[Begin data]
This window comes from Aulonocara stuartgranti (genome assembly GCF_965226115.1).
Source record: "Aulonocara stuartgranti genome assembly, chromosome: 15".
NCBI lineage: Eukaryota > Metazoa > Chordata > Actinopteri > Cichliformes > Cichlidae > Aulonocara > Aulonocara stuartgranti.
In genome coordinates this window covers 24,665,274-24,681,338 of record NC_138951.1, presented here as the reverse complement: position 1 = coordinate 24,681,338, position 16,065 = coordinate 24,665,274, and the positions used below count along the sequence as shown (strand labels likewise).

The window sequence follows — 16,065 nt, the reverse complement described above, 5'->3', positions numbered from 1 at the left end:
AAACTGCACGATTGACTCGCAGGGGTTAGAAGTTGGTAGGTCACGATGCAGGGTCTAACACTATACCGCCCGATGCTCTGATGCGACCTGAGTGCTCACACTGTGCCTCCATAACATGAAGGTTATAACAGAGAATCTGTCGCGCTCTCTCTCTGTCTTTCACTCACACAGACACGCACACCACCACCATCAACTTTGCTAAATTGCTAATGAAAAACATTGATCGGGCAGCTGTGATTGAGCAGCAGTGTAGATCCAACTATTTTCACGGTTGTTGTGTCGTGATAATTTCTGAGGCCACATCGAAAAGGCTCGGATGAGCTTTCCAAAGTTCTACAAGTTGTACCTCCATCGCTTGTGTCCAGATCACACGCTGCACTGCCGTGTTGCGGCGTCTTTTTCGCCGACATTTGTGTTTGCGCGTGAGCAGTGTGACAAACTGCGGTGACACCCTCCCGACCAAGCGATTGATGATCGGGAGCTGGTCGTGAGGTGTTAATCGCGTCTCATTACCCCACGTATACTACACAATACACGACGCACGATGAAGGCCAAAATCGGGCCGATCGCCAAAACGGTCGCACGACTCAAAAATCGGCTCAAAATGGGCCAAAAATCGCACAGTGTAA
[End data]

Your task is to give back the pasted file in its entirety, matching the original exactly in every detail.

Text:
This window comes from Aulonocara stuartgranti (genome assembly GCF_965226115.1).
Source record: "Aulonocara stuartgranti genome assembly, chromosome: 15".
NCBI lineage: Eukaryota > Metazoa > Chordata > Actinopteri > Cichliformes > Cichlidae > Aulonocara > Aulonocara stuartgranti.
In genome coordinates this window covers 24,665,274-24,681,338 of record NC_138951.1, presented here as the reverse complement: position 1 = coordinate 24,681,338, position 16,065 = coordinate 24,665,274, and the positions used below count along the sequence as shown (strand labels likewise).

The window sequence follows — 16,065 nt, the reverse complement described above, 5'->3', positions numbered from 1 at the left end:
AAACTGCACGATTGACTCGCAGGGGTTAGAAGTTGGTAGGTCACGATGCAGGGTCTAACACTATACCGCCCGATGCTCTGATGCGACCTGAGTGCTCACACTGTGCCTCCATAACATGAAGGTTATAACAGAGAATCTGTCGCGCTCTCTCTCTGTCTTTCACTCACACAGACACGCACACCACCACCATCAACTTTGCTAAATTGCTAATGAAAAACATTGATCGGGCAGCTGTGATTGAGCAGCAGTGTAGATCCAACTATTTTCACGGTTGTTGTGTCGTGATAATTTCTGAGGCCACATCGAAAAGGCTCGGATGAGCTTTCCAAAGTTCTACAAGTTGTACCTCCATCGCTTGTGTCCAGATCACACGCTGCACTGCCGTGTTGCGGCGTCTTTTTCGCCGACATTTGTGTTTGCGCGTGAGCAGTGTGACAAACTGCGGTGACACCCTCCCGACCAAGCGATTGATGATCGGGAGCTGGTCGTGAGGTGTTAATCGCGTCTCATTACCCCACGTATACTACACAATACACGACGCACGATGAAGGCCAAAATCGGGCCGATCGCCAAAACGGTCGCACGACTCAAAAATCGGCTCAAAATGGGCCAAAAATCGCACAGTGTAA